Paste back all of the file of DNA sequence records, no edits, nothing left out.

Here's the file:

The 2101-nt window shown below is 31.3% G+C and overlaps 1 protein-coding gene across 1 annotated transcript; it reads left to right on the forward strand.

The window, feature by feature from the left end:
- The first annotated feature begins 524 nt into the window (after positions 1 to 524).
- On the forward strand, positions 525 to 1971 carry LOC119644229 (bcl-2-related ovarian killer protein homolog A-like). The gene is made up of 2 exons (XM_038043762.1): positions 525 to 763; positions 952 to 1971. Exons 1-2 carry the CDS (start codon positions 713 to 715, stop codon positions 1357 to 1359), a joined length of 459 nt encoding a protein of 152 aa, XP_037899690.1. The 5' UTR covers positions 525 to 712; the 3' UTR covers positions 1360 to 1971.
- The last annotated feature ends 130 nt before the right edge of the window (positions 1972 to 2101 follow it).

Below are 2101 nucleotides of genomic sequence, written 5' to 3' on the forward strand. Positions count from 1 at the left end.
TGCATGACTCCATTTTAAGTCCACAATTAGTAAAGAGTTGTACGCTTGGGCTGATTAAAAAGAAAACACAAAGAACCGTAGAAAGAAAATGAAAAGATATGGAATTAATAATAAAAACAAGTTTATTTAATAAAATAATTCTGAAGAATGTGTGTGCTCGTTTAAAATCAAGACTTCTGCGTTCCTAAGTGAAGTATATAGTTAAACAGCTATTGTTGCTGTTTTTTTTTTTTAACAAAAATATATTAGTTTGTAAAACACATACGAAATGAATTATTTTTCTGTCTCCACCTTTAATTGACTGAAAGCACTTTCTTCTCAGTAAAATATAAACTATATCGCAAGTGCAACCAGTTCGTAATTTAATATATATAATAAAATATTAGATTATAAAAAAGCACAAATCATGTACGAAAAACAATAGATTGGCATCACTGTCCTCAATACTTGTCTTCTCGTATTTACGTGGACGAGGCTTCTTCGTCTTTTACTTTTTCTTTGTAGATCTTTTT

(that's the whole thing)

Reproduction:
The 2101-nt window shown below is 31.3% G+C and overlaps 1 protein-coding gene across 1 annotated transcript; it reads left to right on the forward strand.

The window, feature by feature from the left end:
- The first annotated feature begins 524 nt into the window (after positions 1 to 524).
- On the forward strand, positions 525 to 1971 carry LOC119644229 (bcl-2-related ovarian killer protein homolog A-like). The gene is made up of 2 exons (XM_038043762.1): positions 525 to 763; positions 952 to 1971. Exons 1-2 carry the CDS (start codon positions 713 to 715, stop codon positions 1357 to 1359), a joined length of 459 nt encoding a protein of 152 aa, XP_037899690.1. The 5' UTR covers positions 525 to 712; the 3' UTR covers positions 1360 to 1971.
- The last annotated feature ends 130 nt before the right edge of the window (positions 1972 to 2101 follow it).

Below are 2101 nucleotides of genomic sequence, written 5' to 3' on the forward strand. Positions count from 1 at the left end.
TGCATGACTCCATTTTAAGTCCACAATTAGTAAAGAGTTGTACGCTTGGGCTGATTAAAAAGAAAACACAAAGAACCGTAGAAAGAAAATGAAAAGATATGGAATTAATAATAAAAACAAGTTTATTTAATAAAATAATTCTGAAGAATGTGTGTGCTCGTTTAAAATCAAGACTTCTGCGTTCCTAAGTGAAGTATATAGTTAAACAGCTATTGTTGCTGTTTTTTTTTTTTAACAAAAATATATTAGTTTGTAAAACACATACGAAATGAATTATTTTTCTGTCTCCACCTTTAATTGACTGAAAGCACTTTCTTCTCAGTAAAATATAAACTATATCGCAAGTGCAACCAGTTCGTAATTTAATATATATAATAAAATATTAGATTATAAAAAAGCACAAATCATGTACGAAAAACAATAGATTGGCATCACTGTCCTCAATACTTGTCTTCTCGTATTTACGTGGACGAGGCTTCTTCGTCTTTTACTTTTTCTTTGTAGATCTTTTT